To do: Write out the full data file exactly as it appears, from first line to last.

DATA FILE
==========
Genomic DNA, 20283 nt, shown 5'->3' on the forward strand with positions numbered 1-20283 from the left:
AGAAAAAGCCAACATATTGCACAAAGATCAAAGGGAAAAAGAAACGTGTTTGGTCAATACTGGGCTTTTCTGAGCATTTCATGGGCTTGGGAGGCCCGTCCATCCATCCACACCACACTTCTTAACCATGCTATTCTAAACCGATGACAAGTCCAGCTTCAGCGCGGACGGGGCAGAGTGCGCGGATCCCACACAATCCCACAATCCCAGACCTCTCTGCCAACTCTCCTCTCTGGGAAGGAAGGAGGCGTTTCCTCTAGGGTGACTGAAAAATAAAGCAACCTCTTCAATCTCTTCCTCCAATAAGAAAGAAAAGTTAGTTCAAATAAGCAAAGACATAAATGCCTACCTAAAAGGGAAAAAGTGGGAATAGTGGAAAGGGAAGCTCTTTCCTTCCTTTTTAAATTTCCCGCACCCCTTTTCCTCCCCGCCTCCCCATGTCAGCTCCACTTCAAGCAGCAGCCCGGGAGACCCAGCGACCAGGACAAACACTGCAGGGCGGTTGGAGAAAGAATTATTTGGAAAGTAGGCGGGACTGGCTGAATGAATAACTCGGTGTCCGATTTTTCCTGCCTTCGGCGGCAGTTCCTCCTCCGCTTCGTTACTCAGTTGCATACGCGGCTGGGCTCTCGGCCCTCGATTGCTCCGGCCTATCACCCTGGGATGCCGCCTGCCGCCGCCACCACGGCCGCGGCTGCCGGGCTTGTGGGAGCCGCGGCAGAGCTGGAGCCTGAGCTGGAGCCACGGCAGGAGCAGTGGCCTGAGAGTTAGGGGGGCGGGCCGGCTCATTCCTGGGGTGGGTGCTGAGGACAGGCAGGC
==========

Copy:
Genomic DNA, 20283 nt, shown 5'->3' on the forward strand with positions numbered 1-20283 from the left:
AGAAAAAGCCAACATATTGCACAAAGATCAAAGGGAAAAAGAAACGTGTTTGGTCAATACTGGGCTTTTCTGAGCATTTCATGGGCTTGGGAGGCCCGTCCATCCATCCACACCACACTTCTTAACCATGCTATTCTAAACCGATGACAAGTCCAGCTTCAGCGCGGACGGGGCAGAGTGCGCGGATCCCACACAATCCCACAATCCCAGACCTCTCTGCCAACTCTCCTCTCTGGGAAGGAAGGAGGCGTTTCCTCTAGGGTGACTGAAAAATAAAGCAACCTCTTCAATCTCTTCCTCCAATAAGAAAGAAAAGTTAGTTCAAATAAGCAAAGACATAAATGCCTACCTAAAAGGGAAAAAGTGGGAATAGTGGAAAGGGAAGCTCTTTCCTTCCTTTTTAAATTTCCCGCACCCCTTTTCCTCCCCGCCTCCCCATGTCAGCTCCACTTCAAGCAGCAGCCCGGGAGACCCAGCGACCAGGACAAACACTGCAGGGCGGTTGGAGAAAGAATTATTTGGAAAGTAGGCGGGACTGGCTGAATGAATAACTCGGTGTCCGATTTTTCCTGCCTTCGGCGGCAGTTCCTCCTCCGCTTCGTTACTCAGTTGCATACGCGGCTGGGCTCTCGGCCCTCGATTGCTCCGGCCTATCACCCTGGGATGCCGCCTGCCGCCGCCACCACGGCCGCGGCTGCCGGGCTTGTGGGAGCCGCGGCAGAGCTGGAGCCTGAGCTGGAGCCACGGCAGGAGCAGTGGCCTGAGAGTTAGGGGGGCGGGCCGGCTCATTCCTGGGGTGGGTGCTGAGGACAGGCAGGC